Information Security: How Data Breaches are Communicated
Quick, can you name a few data breaches that have made headlines in recent years?
Target, eBay, and Adobe probably come to mind.
These were all highly publicized incidents – and they are a good example of how people learn about information security and data breaches.
The Adobe, eBay, and Target incidents, each with well over 100 million personal records breached, received lots of attention and are on top data breach lists such as this infographic posted by Bloomberg.com.
But for every data breach that attracts media attention, there are many others that don’t. This article at Forbes.com examined five information security breaches in particular that somehow dodged the bullet and shouldn’t have.
In February, security researchers discovered a self-replicating malware (a worm virus) that is thought to have affected millions of Linksys/Cisco home routers around the world.
The Nuclear Regulatory Authority was reported to have been the victim of email hacks.
Universities in Maryland, Wisconsin and Iowa were victims of security breaches that exposed Social Security and credit card numbers as well as health records and intellectual property.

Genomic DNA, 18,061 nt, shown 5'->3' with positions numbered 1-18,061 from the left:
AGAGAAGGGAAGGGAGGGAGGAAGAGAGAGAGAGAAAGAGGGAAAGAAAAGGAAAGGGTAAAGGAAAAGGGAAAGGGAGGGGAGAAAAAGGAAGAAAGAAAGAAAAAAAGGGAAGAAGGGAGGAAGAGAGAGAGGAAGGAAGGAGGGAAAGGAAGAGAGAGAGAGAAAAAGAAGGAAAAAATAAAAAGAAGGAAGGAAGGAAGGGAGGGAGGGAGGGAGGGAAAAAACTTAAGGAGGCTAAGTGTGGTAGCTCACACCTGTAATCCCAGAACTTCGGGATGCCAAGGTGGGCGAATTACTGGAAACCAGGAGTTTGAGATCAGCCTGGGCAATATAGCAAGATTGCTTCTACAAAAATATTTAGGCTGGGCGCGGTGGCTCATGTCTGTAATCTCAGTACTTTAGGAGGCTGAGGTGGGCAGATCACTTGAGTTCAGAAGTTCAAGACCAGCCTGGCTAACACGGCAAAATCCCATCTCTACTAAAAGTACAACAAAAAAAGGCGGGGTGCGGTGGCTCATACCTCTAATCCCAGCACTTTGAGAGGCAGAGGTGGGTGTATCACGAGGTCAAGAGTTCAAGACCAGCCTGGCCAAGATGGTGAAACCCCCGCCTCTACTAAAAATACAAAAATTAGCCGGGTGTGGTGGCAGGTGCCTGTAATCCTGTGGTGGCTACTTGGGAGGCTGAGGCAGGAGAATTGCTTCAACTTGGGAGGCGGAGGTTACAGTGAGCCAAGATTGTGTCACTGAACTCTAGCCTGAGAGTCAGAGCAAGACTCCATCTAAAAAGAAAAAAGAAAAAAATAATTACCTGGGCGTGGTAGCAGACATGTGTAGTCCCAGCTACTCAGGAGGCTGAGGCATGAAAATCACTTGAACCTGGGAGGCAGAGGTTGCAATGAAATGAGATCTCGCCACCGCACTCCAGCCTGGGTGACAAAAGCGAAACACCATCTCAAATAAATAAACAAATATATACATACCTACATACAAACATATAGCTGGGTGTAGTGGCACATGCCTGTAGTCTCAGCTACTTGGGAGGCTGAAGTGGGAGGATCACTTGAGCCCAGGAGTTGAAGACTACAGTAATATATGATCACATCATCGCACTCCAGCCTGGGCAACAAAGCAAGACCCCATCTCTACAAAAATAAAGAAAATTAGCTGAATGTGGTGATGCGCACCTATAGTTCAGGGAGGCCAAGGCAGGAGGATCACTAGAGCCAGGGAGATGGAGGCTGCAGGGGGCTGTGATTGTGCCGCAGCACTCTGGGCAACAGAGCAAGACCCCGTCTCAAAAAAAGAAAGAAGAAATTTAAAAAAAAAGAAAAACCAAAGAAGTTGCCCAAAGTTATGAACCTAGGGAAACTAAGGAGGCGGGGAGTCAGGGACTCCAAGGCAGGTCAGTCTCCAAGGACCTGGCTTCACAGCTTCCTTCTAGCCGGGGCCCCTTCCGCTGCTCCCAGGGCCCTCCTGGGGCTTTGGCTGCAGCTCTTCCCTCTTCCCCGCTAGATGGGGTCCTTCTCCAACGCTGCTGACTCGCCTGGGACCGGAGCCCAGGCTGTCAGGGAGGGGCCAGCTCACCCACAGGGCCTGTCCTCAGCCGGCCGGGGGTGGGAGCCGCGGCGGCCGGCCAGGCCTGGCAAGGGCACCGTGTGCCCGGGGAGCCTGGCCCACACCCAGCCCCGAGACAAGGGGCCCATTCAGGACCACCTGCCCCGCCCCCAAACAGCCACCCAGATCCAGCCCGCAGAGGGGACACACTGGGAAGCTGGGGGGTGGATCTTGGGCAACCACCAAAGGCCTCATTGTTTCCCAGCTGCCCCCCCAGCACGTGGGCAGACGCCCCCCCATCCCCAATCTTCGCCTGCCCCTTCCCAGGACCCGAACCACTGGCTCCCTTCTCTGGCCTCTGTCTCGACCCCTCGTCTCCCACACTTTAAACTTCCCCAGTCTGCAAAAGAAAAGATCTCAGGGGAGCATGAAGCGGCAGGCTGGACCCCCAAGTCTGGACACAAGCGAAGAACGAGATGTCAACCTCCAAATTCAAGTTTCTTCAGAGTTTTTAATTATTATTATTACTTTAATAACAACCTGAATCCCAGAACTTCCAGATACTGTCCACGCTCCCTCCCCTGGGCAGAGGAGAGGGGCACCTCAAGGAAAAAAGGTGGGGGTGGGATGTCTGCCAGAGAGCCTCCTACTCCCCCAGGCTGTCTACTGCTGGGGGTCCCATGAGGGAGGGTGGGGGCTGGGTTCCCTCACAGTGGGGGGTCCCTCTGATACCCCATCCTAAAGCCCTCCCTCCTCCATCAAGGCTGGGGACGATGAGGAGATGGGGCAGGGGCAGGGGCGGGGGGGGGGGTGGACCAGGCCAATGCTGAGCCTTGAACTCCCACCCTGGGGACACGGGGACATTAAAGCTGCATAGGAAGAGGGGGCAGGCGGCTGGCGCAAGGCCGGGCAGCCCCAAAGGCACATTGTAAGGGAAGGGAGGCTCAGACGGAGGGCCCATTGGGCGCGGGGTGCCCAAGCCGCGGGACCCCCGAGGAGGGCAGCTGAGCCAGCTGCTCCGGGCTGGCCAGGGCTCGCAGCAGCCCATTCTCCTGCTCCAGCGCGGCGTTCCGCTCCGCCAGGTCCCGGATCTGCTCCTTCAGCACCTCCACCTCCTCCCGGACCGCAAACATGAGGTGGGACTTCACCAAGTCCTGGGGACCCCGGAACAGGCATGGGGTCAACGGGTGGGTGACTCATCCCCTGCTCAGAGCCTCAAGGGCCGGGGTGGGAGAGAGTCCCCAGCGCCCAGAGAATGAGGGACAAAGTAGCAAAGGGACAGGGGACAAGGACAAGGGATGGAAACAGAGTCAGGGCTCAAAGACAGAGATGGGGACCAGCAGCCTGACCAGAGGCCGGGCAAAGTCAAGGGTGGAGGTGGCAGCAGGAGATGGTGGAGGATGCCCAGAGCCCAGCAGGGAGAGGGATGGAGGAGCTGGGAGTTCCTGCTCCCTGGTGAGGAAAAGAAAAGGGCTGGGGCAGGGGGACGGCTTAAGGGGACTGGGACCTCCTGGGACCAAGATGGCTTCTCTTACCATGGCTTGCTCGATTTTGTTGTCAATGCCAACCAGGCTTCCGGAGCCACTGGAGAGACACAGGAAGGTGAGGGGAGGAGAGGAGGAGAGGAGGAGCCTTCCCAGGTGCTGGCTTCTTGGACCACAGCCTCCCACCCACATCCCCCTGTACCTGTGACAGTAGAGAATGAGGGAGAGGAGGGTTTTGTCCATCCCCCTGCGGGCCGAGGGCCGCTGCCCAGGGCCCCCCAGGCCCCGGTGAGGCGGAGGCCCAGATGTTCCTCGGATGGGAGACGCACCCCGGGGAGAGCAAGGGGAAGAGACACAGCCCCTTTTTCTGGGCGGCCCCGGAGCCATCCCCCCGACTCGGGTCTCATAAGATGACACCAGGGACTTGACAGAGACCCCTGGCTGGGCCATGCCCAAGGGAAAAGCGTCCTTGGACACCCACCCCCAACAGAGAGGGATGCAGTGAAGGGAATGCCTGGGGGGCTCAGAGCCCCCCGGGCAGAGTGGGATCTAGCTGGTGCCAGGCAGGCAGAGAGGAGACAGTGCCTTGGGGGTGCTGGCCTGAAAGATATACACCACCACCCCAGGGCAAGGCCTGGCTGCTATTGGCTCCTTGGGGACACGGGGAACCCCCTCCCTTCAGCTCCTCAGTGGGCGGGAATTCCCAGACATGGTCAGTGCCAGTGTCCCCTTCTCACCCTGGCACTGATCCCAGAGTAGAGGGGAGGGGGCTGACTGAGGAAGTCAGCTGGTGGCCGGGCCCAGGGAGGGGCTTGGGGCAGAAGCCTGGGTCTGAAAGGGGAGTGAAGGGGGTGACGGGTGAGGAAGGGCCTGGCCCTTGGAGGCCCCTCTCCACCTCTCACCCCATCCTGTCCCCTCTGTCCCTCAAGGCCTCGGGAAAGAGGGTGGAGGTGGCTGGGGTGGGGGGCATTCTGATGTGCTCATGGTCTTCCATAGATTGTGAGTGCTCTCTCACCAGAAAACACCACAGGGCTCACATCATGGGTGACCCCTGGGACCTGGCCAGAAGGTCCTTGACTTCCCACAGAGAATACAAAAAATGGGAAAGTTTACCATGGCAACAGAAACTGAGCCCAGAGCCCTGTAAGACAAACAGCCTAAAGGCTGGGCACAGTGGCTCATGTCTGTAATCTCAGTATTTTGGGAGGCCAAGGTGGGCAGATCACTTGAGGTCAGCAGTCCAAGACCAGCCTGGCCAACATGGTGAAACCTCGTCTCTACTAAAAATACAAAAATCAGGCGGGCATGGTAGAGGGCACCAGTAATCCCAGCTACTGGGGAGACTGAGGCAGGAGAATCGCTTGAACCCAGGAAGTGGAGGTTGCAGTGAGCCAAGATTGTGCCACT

The restaurant chain PF Chang's suffered a breach affecting credit card information.
Of course, whether or not a data breach incident is picked up and publicized by a news agency doesn’t make it any less important – or damaging – especially for the person whose private information has been breached and for the company that is responsible.
At the same time, there are privacy laws and legislation that include breach notification requirements. Furthermore, breach notification laws are tightening due to the broadening of the definition of personally identifiable information (PII) and protected health information (PHI).
On the flipside of all this, a trade journal editor makes a great point about how companies should be communicating their good security track record.
“The best marketing approach a brand could take these days is to promote how secure they make their customer’s data, according to a panel examining recent hack attacks,” states the article.
The article cites research that has shown people give their business to companies with ‘good data hygiene’, and that many consumers today seek out companies that will protect their information.
Here’s a quick checklist of corporate safeguards and how to prevent identity theft in the workplace:
Create a comprehensive data security policy.
Appoint a CISO (Chief Information Security Officer).
Conduct a security audit to identify issues.
Ensure internet protection on all computers.
Limit access to confidential records to a need-to-know basis.
Keep information only for as long as needed. Implement secure document disposal including a shred-all policy for paper and electronic documents.
Have an incident response plan in place as well.
Learn more about implementing security policies and procedures in your workplace.